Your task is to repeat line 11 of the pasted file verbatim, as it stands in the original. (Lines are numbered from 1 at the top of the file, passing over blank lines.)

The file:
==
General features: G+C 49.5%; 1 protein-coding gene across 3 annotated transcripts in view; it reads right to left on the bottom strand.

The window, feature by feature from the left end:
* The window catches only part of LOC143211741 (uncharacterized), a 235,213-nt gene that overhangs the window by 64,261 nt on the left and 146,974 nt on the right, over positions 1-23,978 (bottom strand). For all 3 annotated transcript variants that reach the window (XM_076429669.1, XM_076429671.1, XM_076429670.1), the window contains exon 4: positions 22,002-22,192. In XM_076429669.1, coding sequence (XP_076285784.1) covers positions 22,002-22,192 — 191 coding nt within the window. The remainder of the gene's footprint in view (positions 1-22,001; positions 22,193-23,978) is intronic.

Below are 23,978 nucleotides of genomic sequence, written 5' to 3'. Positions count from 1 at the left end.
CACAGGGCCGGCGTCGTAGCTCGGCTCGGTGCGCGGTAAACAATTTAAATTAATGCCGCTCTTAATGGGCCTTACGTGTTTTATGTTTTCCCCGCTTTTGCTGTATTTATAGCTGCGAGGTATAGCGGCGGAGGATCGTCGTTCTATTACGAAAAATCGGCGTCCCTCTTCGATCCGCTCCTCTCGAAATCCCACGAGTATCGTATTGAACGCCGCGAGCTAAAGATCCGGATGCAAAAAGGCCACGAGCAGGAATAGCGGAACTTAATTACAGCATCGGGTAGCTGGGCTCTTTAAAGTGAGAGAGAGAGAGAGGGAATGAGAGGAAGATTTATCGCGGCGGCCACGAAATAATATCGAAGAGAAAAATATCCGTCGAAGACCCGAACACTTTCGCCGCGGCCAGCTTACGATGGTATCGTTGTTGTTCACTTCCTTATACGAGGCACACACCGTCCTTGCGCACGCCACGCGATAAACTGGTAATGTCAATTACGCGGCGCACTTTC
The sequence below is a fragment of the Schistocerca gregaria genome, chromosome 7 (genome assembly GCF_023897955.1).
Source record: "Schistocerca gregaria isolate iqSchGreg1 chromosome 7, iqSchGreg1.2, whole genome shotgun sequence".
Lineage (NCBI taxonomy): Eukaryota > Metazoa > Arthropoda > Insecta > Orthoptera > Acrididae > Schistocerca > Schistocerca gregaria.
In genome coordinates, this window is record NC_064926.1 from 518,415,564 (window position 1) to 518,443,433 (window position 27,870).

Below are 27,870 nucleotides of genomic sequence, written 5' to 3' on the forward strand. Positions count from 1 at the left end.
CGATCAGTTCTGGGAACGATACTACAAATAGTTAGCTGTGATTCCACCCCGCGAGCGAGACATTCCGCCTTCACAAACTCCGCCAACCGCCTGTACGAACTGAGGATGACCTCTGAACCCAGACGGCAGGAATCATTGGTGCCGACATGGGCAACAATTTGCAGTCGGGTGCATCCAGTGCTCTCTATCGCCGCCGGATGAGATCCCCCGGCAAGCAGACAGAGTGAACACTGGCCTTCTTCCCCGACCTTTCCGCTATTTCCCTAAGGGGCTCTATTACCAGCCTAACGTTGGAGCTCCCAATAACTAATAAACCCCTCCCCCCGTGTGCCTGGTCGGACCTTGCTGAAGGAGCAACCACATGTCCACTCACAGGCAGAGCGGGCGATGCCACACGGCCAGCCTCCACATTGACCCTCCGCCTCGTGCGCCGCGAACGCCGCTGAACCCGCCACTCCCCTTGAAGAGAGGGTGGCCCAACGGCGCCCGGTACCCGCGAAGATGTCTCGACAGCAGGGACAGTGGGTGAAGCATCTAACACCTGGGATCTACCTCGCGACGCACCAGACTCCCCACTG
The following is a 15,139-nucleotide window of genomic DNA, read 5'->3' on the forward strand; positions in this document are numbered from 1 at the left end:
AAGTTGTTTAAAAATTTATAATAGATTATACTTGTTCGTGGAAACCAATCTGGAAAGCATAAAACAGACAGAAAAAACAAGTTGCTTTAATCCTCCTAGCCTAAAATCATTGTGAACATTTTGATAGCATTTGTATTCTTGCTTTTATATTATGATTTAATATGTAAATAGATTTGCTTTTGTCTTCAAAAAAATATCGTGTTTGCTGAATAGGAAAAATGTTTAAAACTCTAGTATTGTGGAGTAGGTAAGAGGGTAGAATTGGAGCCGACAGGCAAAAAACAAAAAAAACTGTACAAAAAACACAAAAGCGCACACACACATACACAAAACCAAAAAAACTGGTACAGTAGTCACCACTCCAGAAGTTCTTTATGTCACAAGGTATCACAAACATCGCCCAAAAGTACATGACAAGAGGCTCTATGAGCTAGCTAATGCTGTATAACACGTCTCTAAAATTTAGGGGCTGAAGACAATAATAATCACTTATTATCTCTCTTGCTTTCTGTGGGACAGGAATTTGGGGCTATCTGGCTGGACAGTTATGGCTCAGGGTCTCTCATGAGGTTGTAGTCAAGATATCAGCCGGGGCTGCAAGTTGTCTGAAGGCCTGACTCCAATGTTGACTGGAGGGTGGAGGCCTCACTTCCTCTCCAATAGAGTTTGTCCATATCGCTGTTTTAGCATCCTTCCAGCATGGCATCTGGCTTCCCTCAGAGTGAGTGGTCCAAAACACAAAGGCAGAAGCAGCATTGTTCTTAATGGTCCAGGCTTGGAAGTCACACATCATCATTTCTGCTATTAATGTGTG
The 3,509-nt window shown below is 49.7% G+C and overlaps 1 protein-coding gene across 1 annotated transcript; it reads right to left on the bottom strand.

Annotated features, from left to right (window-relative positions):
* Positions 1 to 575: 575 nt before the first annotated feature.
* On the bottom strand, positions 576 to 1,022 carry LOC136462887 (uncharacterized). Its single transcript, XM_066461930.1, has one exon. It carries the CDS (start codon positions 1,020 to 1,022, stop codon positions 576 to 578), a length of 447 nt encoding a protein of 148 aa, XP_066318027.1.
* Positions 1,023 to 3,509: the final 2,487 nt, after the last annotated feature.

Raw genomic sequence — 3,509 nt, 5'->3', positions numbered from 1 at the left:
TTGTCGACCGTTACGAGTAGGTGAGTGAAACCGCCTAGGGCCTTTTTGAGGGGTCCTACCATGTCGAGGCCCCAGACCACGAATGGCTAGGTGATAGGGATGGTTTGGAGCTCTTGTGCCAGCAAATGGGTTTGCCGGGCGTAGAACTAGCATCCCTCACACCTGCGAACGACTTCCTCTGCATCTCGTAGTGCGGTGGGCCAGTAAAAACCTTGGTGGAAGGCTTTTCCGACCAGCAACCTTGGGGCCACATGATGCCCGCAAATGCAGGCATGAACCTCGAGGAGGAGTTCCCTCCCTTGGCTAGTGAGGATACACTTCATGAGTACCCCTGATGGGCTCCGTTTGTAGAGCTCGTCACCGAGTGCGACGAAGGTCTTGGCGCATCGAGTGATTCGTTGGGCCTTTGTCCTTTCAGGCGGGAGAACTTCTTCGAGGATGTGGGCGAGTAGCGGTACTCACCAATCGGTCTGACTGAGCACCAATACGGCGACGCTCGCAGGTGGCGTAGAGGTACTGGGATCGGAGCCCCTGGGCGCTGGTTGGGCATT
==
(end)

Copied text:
CGATCAGTTCTGGGAACGATACTACAAATAGTTAGCTGTGATTCCACCCCGCGAGCGAGACATTCCGCCTTCACAAACTCCGCCAACCGCCTGTACGAACTGAGGATGACCTCTGAACCCAGACGGCAGGAATCATTGGTGCCGACATGGGCAACAATTTGCAGTCGGGTGCATCCAGTGCTCTCTATCGCCGCCGGATGAGATCCCCCGGCAAGCAGACAGAGTGAACACTGGCCTTCTTCCCCGACCTTTCCGCTATTTCCCTAAGGGGCTCTATTACCAGCCTAACGTTGGAGCTCCCAATAACTAATAAACCCCTCCCCCCGTGTGCCTGGTCGGACCTTGCTGAAGGAGCAACCACATGTCCACTCACAGGCAGAGCGGGCGATGCCACACGGCCAGCCTCCACATTGACCCTCCGCCTCGTGCGCCGCGAACGCCGCTGAACCCGCCACTCCCCTTGAAGAGAGGGTGGCCCAACGGCGCCCGGTACCCGCGAAGATGTCTCGACAGCAGGGACAGTGGGTGAAGCATCTAACACCTGGGATCTACCTCGCGACGCACCAGACTCCCCACTG